Friday, October 30, 2020

Four More Banks Named in Deutsche Bank Bribery Lawsuit in London


The middleman who confessed to paying bribes over trades he helped arrange between Deutsche Bank AG and a Dutch housing firm said he was also getting commission payments from other major lenders, including Barclays Plc, Citigroup Inc., Societe Generale SA and BNP Paribas SA.

Arjan Greeven — who’s at the center of a London lawsuit that turns on what Deutsche Bank knew about the bribes — said the other firms would also pay commissions to his company on trades they carried out for Stichting Vestia.

Until 2010, he paid Marcel De Vries, Vestia’s treasury and control manager, a share of those fees “on all Vestia trades with all of the banks where I was involved in the Vestia/bank relationship,” he said in filings. Greeven and De Vries — who was in charge of Vestia’s derivatives trading — were convicted of bribery in the Netherlands last year. Both are appealing.

Deutsche Bank said it knew nothing about Greeven and De Vries’ “secret arrangements” and that Greeven’s firm, First in Finance Alternatives, seemed to be a legitimate intermediary. Citigroup, Barclays, Societe Generale and BNP Paribas declined to comment. Those banks aren’t accused of knowing that Greeven’s company was passing on fees to De Vries.

- Advertisement -

The case sheds light on the use of intermediaries in the years before the U.K. introduced tougher anti-bribery rules in 2011. Greeven’s company was paid fees by as many as six other lenders over derivative trades with Vestia, and he even complained that other banks paid him higher fees, Deutsche Bank said in its filings for the lawsuit.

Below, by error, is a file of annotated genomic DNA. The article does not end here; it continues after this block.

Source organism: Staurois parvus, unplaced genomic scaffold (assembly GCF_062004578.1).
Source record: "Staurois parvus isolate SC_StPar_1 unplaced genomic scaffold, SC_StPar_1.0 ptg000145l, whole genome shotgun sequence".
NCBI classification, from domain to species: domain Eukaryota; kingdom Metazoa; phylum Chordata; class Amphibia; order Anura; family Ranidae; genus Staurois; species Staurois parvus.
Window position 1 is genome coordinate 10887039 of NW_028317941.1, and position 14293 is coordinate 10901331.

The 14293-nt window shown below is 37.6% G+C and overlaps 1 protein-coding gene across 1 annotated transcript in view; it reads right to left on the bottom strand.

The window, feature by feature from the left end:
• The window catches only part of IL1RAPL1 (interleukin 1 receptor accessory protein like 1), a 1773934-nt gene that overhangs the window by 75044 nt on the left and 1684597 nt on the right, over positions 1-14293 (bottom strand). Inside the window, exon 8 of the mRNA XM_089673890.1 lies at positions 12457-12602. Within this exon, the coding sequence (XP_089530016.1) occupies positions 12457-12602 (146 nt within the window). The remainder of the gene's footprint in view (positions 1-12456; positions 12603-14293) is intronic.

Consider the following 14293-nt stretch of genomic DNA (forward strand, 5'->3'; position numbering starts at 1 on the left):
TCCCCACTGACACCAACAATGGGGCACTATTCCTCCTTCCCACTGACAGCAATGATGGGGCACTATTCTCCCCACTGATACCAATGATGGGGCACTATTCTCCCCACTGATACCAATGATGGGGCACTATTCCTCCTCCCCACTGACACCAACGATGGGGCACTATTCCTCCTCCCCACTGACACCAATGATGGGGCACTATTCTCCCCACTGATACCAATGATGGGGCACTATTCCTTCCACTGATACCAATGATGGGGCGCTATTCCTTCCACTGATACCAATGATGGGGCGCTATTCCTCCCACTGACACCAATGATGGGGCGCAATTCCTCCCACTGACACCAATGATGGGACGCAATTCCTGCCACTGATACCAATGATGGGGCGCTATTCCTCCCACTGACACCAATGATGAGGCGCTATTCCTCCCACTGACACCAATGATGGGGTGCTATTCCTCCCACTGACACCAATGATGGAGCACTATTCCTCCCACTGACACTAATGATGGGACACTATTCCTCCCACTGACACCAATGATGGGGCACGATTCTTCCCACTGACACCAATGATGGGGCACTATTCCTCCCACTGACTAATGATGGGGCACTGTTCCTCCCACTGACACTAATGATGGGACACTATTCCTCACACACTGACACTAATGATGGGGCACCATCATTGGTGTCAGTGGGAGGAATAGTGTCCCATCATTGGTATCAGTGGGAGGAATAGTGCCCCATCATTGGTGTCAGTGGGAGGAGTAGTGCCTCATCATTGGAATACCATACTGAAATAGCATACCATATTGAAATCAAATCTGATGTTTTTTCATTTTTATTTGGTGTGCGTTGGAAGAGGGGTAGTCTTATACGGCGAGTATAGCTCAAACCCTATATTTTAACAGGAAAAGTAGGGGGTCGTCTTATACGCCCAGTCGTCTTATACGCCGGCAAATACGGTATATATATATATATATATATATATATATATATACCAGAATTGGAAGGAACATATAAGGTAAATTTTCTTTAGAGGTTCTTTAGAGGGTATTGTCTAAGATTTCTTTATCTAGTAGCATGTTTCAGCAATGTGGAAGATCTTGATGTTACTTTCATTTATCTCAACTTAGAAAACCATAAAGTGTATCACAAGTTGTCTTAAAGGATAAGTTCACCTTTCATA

Vestia almost collapsed after losing more than 2 billion euros ($2.2 billion) on derivatives trades that soured, of which it says a “substantial part” came from trading with Deutsche Bank. It’s suing in a bid to recoup some of the money, saying some of those derivatives transactions were “flawed” because of the bribes. The other banks aren’t parties to the case.

“Vestia’s allegations are without basis and we deny them in the strongest terms,” a Deutsche Bank spokeswoman said.


- Advertisement -

Deutsche Bank paid 3.5 million euros in fees to Greeven’s firm, known as FIFA, Vestia said. Greeven would pay half of his gross earnings on trades between Vestia and Deutsche Bank to De Vries, and De Vries would call Greeven to ask how much commission he’d made.

“He did the same thing so far as concerned the other banks that we were dealing with,” which included Citi, Barclays and Societe Generale and BNP Paribas, Greeven said.

The alleged involvement of other banks is important to Deutsche Bank’s argument in the case. Its own fees “were in line with, if not below, market rates,” it said.

“There was nothing suspicious about Mr. De Vries wanting FIFA to be involved in Vestia’s dealings” with the bank, it said in filings, and “FIFA outwardly appeared to be a legitimate and reputable business.” The bank paid fees to FIFA on a transaction-by-transaction basis, it said.